By mid-2005, according to the Economic Policy Institue, 28% of families living in the US did not have the incomes to afford the items in EPI’s basic family budget for secure, safe and decent lives. There are 108 million households in this nation. So, 30 million familes cannot make ends meet and fall more and more in debt with every passing month.
That was almost a year ago. Since then, we’ve seen interest rates rise, consumer debt continue unabated and the price of energy (home heating oil; gasoline) skyrocket. The Bush Administration’s sabre rattling toward Iran has had the predictable effect on the price of oil, now well over $70 a barrel and rapidly driving up producer prices that, in turn, will drive up consumer prices for more than just gassing up the car.
With nearly 30% of families already living below the ‘decency line’, the outlook for economic sustainability and sanity in the US is grim. There are many differences in affordability of life depending on where one lives (e.g. rural vs. urban), size of family, and local price patterns (among other things). Still, a very gross picture emerges from comparing the median income to the median family budget required for decent living. According to the latest figures I could find:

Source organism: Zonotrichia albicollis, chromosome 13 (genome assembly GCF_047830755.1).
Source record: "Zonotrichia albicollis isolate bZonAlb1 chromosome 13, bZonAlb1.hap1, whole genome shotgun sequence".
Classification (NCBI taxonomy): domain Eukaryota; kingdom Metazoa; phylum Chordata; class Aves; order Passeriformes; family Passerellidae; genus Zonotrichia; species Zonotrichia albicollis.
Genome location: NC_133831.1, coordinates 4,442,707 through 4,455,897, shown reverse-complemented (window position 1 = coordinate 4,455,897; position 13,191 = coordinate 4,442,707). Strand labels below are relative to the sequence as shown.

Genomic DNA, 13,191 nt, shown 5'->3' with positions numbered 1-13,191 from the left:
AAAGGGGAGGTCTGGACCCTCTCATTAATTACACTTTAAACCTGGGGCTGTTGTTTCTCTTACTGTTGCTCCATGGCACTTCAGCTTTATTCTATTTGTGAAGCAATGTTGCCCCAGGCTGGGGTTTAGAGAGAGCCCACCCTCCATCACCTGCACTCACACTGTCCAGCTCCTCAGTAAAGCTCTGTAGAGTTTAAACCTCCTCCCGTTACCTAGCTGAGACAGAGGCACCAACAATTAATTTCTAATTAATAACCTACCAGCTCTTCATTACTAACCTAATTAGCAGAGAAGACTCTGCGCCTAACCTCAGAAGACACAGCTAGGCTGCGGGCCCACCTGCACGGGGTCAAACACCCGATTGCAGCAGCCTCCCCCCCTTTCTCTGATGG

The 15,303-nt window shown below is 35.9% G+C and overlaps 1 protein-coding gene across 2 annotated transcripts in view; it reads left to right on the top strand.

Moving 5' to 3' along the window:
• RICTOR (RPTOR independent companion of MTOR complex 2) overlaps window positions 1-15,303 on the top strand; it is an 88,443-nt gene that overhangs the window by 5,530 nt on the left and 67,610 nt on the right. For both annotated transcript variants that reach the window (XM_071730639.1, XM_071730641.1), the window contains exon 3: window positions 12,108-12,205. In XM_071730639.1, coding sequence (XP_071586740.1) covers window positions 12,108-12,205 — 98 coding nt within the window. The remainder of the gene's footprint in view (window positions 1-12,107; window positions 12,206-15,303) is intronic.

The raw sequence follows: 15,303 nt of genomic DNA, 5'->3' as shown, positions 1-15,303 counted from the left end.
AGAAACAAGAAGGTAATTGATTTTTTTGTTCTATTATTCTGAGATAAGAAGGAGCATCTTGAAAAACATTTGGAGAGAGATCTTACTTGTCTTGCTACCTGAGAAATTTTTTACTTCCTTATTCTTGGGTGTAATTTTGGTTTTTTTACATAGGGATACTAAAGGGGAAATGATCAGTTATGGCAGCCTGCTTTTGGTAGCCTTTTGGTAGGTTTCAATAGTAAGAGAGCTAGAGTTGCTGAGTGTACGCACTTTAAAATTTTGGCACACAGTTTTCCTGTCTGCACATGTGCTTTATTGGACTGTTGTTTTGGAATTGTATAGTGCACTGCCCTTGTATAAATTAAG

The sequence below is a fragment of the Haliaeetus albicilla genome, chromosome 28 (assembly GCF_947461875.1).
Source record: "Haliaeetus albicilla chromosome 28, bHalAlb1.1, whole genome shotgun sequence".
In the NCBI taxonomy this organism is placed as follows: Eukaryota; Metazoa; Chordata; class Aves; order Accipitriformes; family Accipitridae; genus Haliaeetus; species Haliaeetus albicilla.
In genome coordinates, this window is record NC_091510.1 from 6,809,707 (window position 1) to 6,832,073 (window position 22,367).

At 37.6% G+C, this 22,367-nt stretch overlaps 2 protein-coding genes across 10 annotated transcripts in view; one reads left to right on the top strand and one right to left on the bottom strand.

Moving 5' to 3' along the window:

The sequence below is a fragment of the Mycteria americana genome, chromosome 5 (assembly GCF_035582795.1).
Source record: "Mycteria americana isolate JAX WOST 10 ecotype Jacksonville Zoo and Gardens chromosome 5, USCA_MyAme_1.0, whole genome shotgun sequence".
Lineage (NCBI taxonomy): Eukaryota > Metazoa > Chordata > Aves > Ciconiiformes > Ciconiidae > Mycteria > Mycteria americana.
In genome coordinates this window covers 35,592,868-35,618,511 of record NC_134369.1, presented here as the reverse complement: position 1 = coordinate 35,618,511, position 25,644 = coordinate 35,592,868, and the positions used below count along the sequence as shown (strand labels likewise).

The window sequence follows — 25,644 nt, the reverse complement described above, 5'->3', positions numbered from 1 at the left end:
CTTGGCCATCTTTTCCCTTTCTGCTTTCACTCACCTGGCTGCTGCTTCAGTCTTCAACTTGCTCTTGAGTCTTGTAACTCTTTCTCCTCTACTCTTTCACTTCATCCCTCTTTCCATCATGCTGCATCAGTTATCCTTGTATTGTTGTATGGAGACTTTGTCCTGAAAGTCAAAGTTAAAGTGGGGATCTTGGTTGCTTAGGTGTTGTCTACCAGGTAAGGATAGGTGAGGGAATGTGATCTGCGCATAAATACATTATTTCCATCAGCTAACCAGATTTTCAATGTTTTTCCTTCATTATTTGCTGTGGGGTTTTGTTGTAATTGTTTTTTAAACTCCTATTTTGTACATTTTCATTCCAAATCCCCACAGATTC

In 2005, the median family budget required $40,000 of income.
In 2004, the median family income was $43,200. (So, make it $44,000 for 2005)
The median is the point at which half the households are above; half below.
At 108 million households, this means 54 million operate, at best, within $4,000 of not being able to make ends meet (30 million of whom already cannot).
These are pre-tax incomes, by the way. So, the margin for (t)error is even less than the $335 per month indicated.
Everyone sees what’s happened at the gas pump this last month. And, the Washington Monthly online has an interesting statistic: the typical household uses just over 90 gallons of gas a month. In the past year, of course, the price of gas has gone up more than 50 cents per gallon — meaning this one item alone has eaten up $45 a month — or, more than 13% of the margin of (t)error.
If you live well above the ‘decency’ line, these movements in gasoline (as well as interest rates and other) prices are annoying. And, it’s not even noticeable if you are someone like Lee Raymond who just retired with an obscene pay package from ExxonMobil — a company that, under Raymond’s immoral leadership denied it had any power over gasoline prices. But, we are rapidly approaching a point where half the households in this nation will not be able to afford a decent, basic life.